This pilot clinical trial studies molecular profile-directed chemotherapy (otherwise known as personalized treatment) in treating patients with human epidermal growth factor receptor 2 (HER2) negative esophagogastric cancer that has spread to other places in the body. Drugs used in chemotherapy work in different ways to stop the growth of tumor cells, either by killing the cells, by stopping them from dividing, or by stopping them from spreading. Studying the genes in a patient’s tumor cells may help doctors plan the most effective treatment.
    Location: MedStar Georgetown University Hospital, Washington, District of Columbia

  • Pegylated Liposomal Doxorubicin Hydrochloride and Carboplatin Followed by Surgery and Paclitaxel in Treating Patients with Triple Negative Stage II-III Breast Cancer

    This phase II trial studies how well pegylated liposomal doxorubicin hydrochloride and carboplatin followed by surgery and paclitaxel work in treating patients with stage II-III breast cancer that does not have estrogen receptors, progesterone receptors, or large amounts of human epidermal growth factor receptor 2 (HER2) / neu protein (triple negative). Drugs used in chemotherapy, such as pegylated liposomal doxorubicin hydrochloride, carboplatin, and paclitaxel, work in different ways to stop the growth of tumor cells, either by killing the cells, by stopping them from dividing, or by stopping them from spreading. Giving pegylated liposomal doxorubicin hydrochloride and carboplatin before surgery may make the tumor smaller and reduce the amount of normal tissue that needs to be removed. Giving pegylated liposomal doxorubicin hydrochloride and carboplatin followed by surgery and paclitaxel may be an effective treatment for breast cancer.
    Location: Rutgers Cancer Institute of New Jersey, New Brunswick, New Jersey

  • Sorafenib Tosylate, Combination Chemotherapy, Radiation Therapy, and Surgery in Treating Patients with High-Risk Stage IIB-IV Soft Tissue Sarcoma

    This phase II trial studies how well sorafenib tosylate, combination chemotherapy, radiation therapy, and surgery work in treating patients with high-risk stage IIB-IV soft tissue sarcoma. Sorafenib tosylate may stop the growth of tumor cells by blocking some of the enzymes needed for cell growth. Drugs used in chemotherapy, such as epirubicin hydrochloride and ifosfamide, work in different ways to stop the growth of tumor cells, either by killing the cells, by stopping them from dividing, or by stopping them from spreading. Radiation therapy uses high energy x rays to kill tumor cells. Giving sorafenib tosylate, combination chemotherapy, radiation therapy, and surgery may be an effective treatment for soft tissue sarcoma.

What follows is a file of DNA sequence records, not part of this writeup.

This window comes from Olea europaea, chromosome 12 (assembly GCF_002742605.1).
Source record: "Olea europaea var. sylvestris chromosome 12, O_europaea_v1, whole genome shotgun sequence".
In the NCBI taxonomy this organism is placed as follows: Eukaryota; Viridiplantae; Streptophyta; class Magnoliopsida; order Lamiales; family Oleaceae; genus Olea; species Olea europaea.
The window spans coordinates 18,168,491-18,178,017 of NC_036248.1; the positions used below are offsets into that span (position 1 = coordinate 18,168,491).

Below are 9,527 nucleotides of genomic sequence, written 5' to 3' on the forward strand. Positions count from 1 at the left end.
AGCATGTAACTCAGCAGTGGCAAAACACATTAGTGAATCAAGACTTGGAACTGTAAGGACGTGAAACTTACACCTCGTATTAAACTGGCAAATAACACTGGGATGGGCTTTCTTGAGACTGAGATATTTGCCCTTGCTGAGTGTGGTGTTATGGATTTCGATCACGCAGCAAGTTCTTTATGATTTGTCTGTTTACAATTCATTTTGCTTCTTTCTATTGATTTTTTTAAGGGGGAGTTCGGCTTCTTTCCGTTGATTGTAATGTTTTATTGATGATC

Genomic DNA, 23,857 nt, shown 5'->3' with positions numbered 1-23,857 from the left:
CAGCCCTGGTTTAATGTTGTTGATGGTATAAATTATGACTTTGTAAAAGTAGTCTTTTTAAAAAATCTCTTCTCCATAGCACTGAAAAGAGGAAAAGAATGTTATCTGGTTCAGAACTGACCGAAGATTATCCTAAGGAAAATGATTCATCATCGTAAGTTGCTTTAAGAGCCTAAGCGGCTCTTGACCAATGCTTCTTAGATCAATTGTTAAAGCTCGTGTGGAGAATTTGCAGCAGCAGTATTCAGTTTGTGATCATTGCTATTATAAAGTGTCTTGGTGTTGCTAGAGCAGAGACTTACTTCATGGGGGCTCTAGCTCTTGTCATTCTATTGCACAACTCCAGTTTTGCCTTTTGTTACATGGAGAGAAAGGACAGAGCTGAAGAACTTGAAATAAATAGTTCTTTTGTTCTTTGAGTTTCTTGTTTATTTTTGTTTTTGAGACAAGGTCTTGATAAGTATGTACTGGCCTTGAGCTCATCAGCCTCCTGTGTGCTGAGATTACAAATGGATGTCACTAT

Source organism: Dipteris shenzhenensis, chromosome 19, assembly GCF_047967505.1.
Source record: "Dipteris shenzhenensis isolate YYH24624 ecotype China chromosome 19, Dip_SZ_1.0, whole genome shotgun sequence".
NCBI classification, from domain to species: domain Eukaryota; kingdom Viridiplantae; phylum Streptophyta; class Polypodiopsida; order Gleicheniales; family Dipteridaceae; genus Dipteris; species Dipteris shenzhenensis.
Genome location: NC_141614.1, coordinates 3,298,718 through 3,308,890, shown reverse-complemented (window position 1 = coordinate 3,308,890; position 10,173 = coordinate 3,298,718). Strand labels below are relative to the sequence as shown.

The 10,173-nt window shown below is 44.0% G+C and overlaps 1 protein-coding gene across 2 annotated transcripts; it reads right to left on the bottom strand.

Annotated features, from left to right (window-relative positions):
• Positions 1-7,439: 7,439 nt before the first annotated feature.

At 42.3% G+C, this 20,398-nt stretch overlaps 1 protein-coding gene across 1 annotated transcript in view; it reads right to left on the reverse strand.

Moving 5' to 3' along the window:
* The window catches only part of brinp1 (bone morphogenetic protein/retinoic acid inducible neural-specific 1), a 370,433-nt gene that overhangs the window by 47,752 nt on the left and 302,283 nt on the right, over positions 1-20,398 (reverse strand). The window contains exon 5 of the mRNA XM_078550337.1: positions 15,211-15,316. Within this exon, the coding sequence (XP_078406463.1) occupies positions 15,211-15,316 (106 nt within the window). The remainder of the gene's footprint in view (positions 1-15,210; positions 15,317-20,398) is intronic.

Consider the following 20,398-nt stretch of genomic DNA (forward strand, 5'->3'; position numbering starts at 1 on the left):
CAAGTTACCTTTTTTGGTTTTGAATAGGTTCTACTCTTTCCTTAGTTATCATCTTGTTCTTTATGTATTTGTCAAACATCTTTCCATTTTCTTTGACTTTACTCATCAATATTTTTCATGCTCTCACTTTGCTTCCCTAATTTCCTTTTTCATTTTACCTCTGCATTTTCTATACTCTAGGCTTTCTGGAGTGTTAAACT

Location: OHSU Knight Cancer Institute, Portland, Oregon

  • Clinical Trial of Neoadjuvant Chemotherapy With Atezolizumab or Placebo in Patients With Triple-Negative Breast Cancer Followed After Surgery by Atezolizumab or Placebo

    The main purpose of this study is to learn if the usual chemotherapy given before surgery (neoadjuvant therapy) for breast cancer plus the experimental drug, atezolizumab, is better than the usual chemotherapy plus a placebo. (A placebo is a drug that looks like the study drug but contains no medication.) The usual chemotherapy in this study is paclitaxel (WP) and carboplatin followed by doxorubicin and cyclophosphamide (AC) or epirubicin and cyclophosphamide (EC). Usually, after neoadjuvant therapy and surgery for triple negative breast cancer, no additional treatment is given unless the cancer returns. This study will also look at continuing treatment after surgery with atezolizumab or the placebo. To be better, atezolizumab given with the neoadjuvant therapy should be better at: 1) decreasing the amount of tumor in the breast than the placebo given with the usual chemotherapy and 2) decreasing the chance of the cancer from returning after surgery. Another purpose of this study is to test the good and bad effects of atezolizumab when added to the usual chemotherapy. Atezolizumab may keep your cancer from growing but it can also cause side effects.
    Location: Medical University of South Carolina, Charleston, South Carolina